Walter Library, 117 Pleasant St SE, Minneapolis, Minnesota

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Walter Library

Walter Library before Renovation
Current View of Walter Library
Address: 117 Pleasant SE
Minneapolis, Minnesota
State/province: Minnesota
Country: United States
Year built: 1924
Primary Style: Classical Revival
Major Alterations: Some/mostly intact
Historic Function: Library
Current Function: Library
Architect or source of design: Clarence H. Johnston
Material of Exterior Wall Covering: Brick
First Owner: University of Minnesota


Walter Library, 117 Pleasant St SE, Minneapolis, Minnesota
(44.9752717° N, 93.2368586° WLatitude: 44°58′30.978″N
Longitude: 93°14′12.691″W

Building Information

Walter Library was finished in 1924. It was built and designed in the Northrop Mall on the University of Minnesota. Originally, this library was dedicated for College of Science. Now, it has already become the most often-occupied library space for the whole University.



Building History

In 1924, after finishing construction, Walter Library was the primary library space in the University of Minnesota. It was design by Minnesota State architect Clarence H. Johnston and cost $1.4 million. It was a classical revival style library that was built with stone and bricks exterior, ornamental plaster ceiling and intricate woodwork(1).

Building Renovation

In 1989, however, university officials decided Walter Library was due for a major renovation. Not only was the library woefully out o date for 21st-century users, but it housed a major fire hazard: a 12-story, open steel-frame core of book stacks. 1997, the university decided the architecturally and historically significant library should be both resorted to its former splendor, and renovated and updated to house existing computer-related programs scattered throughout the campus, as well as a new Digital Technology Center. Bill Beyer, FAIA, principal, Stageberg Beyer Sachs explained, “Historical elements of the building were visually spectacular; digital-technology infrastructure would be largely invisible.”(2) The building now houses the Science & Engineering Library, Digital Technology Center, Learning Resources Center, Digital Media Center, CSE Dean’s office, and the Minnesota Supercomputing Institute. Walter Library’s renovation was the opening to show the joints of the university’s developmental approaches by responding to architectural conservation and restoration.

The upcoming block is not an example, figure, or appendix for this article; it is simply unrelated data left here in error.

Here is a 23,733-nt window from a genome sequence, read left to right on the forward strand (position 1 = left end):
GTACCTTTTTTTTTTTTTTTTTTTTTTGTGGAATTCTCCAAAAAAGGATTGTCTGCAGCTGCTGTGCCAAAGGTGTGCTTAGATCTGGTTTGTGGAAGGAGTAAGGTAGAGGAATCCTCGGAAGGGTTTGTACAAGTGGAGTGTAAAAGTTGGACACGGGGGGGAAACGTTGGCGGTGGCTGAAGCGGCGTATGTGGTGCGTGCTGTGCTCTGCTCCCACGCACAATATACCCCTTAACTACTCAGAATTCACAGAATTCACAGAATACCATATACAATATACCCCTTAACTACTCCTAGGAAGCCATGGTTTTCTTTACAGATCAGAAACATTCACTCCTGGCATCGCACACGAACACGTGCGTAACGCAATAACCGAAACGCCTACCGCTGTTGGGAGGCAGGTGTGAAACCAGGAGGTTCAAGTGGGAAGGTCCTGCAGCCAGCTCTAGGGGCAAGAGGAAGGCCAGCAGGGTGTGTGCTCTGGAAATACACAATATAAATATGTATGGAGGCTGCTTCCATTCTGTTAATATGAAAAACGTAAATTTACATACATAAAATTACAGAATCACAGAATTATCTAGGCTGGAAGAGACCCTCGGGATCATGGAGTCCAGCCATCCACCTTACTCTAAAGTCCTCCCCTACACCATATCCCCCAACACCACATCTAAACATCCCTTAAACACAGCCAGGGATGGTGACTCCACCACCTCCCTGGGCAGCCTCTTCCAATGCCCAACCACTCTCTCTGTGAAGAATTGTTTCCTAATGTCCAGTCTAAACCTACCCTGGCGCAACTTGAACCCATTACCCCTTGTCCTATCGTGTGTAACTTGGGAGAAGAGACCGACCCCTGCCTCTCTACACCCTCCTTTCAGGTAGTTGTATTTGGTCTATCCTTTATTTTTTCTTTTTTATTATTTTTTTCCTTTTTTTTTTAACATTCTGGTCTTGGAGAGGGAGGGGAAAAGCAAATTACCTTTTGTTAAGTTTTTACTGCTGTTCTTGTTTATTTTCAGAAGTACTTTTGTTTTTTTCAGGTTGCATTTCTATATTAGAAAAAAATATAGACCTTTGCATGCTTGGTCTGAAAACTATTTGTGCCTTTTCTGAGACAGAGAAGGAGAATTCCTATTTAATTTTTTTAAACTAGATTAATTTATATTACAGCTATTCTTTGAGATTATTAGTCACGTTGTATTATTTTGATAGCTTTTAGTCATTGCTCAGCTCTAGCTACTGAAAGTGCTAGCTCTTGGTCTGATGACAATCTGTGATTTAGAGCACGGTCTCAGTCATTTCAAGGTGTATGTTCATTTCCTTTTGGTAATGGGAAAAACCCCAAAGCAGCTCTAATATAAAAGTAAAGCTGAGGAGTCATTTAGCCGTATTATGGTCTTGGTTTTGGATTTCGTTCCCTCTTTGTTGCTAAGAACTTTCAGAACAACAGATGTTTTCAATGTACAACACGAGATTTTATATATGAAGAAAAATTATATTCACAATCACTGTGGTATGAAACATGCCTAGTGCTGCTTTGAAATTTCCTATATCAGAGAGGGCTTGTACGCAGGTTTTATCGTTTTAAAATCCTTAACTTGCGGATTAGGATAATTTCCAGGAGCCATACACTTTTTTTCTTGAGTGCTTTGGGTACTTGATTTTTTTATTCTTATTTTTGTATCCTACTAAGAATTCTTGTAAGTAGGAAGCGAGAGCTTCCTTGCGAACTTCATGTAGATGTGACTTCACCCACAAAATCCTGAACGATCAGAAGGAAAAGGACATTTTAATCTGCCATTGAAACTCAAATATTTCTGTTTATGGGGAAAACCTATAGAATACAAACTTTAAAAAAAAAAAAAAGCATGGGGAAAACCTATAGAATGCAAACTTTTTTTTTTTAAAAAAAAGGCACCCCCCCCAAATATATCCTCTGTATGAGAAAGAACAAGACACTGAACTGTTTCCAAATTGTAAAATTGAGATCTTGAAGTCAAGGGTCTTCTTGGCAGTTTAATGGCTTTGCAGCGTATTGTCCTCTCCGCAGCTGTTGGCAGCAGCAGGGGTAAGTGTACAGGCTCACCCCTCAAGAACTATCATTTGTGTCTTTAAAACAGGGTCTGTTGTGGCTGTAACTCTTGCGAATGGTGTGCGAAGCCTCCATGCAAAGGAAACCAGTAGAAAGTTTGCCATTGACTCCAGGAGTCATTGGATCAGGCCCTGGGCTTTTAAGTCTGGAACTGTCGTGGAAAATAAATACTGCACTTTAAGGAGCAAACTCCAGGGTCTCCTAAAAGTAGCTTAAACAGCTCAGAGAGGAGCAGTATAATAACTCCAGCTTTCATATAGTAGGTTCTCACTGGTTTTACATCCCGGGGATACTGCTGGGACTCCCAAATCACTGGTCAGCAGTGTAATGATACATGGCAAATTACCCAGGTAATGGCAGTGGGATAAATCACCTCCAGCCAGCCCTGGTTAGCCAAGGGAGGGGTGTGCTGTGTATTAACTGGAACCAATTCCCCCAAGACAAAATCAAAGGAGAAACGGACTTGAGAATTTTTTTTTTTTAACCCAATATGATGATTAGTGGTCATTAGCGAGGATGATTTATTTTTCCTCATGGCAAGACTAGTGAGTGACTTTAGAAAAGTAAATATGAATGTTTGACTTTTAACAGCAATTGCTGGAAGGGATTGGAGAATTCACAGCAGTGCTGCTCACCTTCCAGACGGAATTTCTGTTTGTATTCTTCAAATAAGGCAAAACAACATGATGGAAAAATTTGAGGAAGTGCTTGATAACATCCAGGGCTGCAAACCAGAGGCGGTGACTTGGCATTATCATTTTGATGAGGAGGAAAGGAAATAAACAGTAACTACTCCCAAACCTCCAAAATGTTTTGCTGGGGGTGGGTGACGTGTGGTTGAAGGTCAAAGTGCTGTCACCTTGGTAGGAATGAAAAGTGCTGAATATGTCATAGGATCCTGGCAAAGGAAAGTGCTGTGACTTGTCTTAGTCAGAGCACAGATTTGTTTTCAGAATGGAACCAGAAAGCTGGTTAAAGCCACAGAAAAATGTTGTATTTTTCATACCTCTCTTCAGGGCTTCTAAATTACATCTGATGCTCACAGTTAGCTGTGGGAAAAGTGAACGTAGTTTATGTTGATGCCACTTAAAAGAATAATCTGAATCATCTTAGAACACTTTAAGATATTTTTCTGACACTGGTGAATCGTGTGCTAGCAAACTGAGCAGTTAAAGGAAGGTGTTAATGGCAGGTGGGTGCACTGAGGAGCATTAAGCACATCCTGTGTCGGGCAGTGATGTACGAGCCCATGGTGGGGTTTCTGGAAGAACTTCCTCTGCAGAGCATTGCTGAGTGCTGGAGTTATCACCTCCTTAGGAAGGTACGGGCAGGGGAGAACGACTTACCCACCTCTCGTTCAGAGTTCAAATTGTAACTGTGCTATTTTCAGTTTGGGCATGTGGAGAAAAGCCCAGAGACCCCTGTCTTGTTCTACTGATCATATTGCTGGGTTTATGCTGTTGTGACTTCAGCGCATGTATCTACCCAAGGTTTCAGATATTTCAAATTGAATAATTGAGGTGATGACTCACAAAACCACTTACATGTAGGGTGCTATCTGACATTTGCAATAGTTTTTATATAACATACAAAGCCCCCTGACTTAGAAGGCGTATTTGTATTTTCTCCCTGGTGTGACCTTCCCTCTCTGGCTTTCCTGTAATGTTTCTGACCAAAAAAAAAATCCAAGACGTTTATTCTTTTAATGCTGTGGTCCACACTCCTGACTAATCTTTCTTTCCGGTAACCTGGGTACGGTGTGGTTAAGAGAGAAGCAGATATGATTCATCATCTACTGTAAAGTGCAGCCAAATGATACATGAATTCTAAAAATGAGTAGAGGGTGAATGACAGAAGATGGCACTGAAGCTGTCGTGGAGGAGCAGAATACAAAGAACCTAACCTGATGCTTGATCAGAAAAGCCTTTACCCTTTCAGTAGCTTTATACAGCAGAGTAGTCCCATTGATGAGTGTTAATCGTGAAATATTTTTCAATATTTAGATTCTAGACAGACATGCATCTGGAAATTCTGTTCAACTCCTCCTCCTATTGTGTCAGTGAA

Walter Library was built in a Classical Revival structure. After its restoration, it remains its 78-year-old classical glory and applies technologies, which creates a high-tech institutional space.

Building Exterior: A colonnaded portico facing Northrop Mall marks the building's main entrance. Relief panels—surmounted over three doorways framed in carved stone. The sculptured panels are richly symbolic, here representing various aspects of a liberal education.

The Ceilings: These ceilings, though they appear to be stonework or timber, are actually cast plaster. In the restoration, gold leaf was used instead of the original bronze paint that had oxidized to a green color shortly after the building opened.

Second Floor-Great Hall: The Great Hall on the second floor of Walter Library is a particular space that creates an atmosphere that gives educational and social environment in the building. The east and west side of the Great Hall have two reading rooms. As with the ceilings, gold leaf was used on the Corinthian caps of the green alpine marble columns. The walls are of Mankato travertine, and the relief carvings over the doors are Tennessee marble.

Memories and Stories

Frank Keller Walter, a native of Pennsylvania, Walter was born in 1874. After receiving a BLS and an MLS from the New York Library School, his first professional position was at the same institution from 1908 to 1919. He was appointed University of Minnesota Librarian in 1921. Upon his arrival, he participated in the planning of Walter Library, which was named for him in 1959.

Memories and stories

Photo Gallery

Related Links


Resources and Citations

1. "University Libraries."[[ University of Minnesota Website]]

2. Neiswander, Judy, Architecture Minnesota, Library legacy (Minnesota: , 1993) 26-31


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